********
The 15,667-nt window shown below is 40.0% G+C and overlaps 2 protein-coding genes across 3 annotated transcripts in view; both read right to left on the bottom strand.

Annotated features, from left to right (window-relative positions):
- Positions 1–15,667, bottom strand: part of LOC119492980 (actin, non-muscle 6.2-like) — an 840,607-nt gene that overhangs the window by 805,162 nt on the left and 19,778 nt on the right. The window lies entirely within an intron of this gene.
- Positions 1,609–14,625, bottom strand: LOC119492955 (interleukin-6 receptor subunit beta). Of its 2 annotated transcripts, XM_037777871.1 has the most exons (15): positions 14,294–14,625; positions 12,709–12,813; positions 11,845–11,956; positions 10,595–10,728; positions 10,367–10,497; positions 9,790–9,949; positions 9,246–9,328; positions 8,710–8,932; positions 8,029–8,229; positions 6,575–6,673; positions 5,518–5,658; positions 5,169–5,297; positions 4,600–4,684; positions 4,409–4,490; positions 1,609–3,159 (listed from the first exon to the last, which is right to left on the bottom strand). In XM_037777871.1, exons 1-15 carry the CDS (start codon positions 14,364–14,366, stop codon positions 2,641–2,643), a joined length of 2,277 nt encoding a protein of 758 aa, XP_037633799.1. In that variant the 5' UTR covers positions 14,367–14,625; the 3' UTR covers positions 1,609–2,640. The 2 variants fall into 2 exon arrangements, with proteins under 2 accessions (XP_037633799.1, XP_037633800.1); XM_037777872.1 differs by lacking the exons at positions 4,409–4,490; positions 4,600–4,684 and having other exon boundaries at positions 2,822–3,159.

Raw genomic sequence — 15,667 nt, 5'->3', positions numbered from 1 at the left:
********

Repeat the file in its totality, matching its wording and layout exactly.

The 15,667-nt window shown below is 40.0% G+C and overlaps 2 protein-coding genes across 3 annotated transcripts in view; both read right to left on the bottom strand.

Annotated features, from left to right (window-relative positions):
- Positions 1–15,667, bottom strand: part of LOC119492980 (actin, non-muscle 6.2-like) — an 840,607-nt gene that overhangs the window by 805,162 nt on the left and 19,778 nt on the right. The window lies entirely within an intron of this gene.
- Positions 1,609–14,625, bottom strand: LOC119492955 (interleukin-6 receptor subunit beta). Of its 2 annotated transcripts, XM_037777871.1 has the most exons (15): positions 14,294–14,625; positions 12,709–12,813; positions 11,845–11,956; positions 10,595–10,728; positions 10,367–10,497; positions 9,790–9,949; positions 9,246–9,328; positions 8,710–8,932; positions 8,029–8,229; positions 6,575–6,673; positions 5,518–5,658; positions 5,169–5,297; positions 4,600–4,684; positions 4,409–4,490; positions 1,609–3,159 (listed from the first exon to the last, which is right to left on the bottom strand). In XM_037777871.1, exons 1-15 carry the CDS (start codon positions 14,364–14,366, stop codon positions 2,641–2,643), a joined length of 2,277 nt encoding a protein of 758 aa, XP_037633799.1. In that variant the 5' UTR covers positions 14,367–14,625; the 3' UTR covers positions 1,609–2,640. The 2 variants fall into 2 exon arrangements, with proteins under 2 accessions (XP_037633799.1, XP_037633800.1); XM_037777872.1 differs by lacking the exons at positions 4,409–4,490; positions 4,600–4,684 and having other exon boundaries at positions 2,822–3,159.

Raw genomic sequence — 15,667 nt, 5'->3', positions numbered from 1 at the left: